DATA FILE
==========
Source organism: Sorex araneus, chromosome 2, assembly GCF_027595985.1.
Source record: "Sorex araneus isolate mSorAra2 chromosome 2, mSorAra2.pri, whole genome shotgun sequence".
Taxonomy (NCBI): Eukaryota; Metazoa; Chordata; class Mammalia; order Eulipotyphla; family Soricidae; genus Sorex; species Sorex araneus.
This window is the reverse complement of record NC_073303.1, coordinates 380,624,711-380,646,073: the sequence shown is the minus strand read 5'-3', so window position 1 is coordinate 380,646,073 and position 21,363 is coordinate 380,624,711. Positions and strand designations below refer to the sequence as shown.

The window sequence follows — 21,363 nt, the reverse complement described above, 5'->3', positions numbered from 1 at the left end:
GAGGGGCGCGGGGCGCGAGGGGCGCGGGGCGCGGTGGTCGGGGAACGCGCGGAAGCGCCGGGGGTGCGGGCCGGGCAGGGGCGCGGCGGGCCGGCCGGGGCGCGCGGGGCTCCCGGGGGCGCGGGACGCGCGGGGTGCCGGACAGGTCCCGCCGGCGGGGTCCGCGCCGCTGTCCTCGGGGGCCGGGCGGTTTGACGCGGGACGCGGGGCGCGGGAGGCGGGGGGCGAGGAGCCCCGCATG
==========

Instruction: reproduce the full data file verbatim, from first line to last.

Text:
Source organism: Sorex araneus, chromosome 2, assembly GCF_027595985.1.
Source record: "Sorex araneus isolate mSorAra2 chromosome 2, mSorAra2.pri, whole genome shotgun sequence".
Taxonomy (NCBI): Eukaryota; Metazoa; Chordata; class Mammalia; order Eulipotyphla; family Soricidae; genus Sorex; species Sorex araneus.
This window is the reverse complement of record NC_073303.1, coordinates 380,624,711-380,646,073: the sequence shown is the minus strand read 5'-3', so window position 1 is coordinate 380,646,073 and position 21,363 is coordinate 380,624,711. Positions and strand designations below refer to the sequence as shown.

The window sequence follows — 21,363 nt, the reverse complement described above, 5'->3', positions numbered from 1 at the left end:
GAGGGGCGCGGGGCGCGAGGGGCGCGGGGCGCGGTGGTCGGGGAACGCGCGGAAGCGCCGGGGGTGCGGGCCGGGCAGGGGCGCGGCGGGCCGGCCGGGGCGCGCGGGGCTCCCGGGGGCGCGGGACGCGCGGGGTGCCGGACAGGTCCCGCCGGCGGGGTCCGCGCCGCTGTCCTCGGGGGCCGGGCGGTTTGACGCGGGACGCGGGGCGCGGGAGGCGGGGGGCGAGGAGCCCCGCATG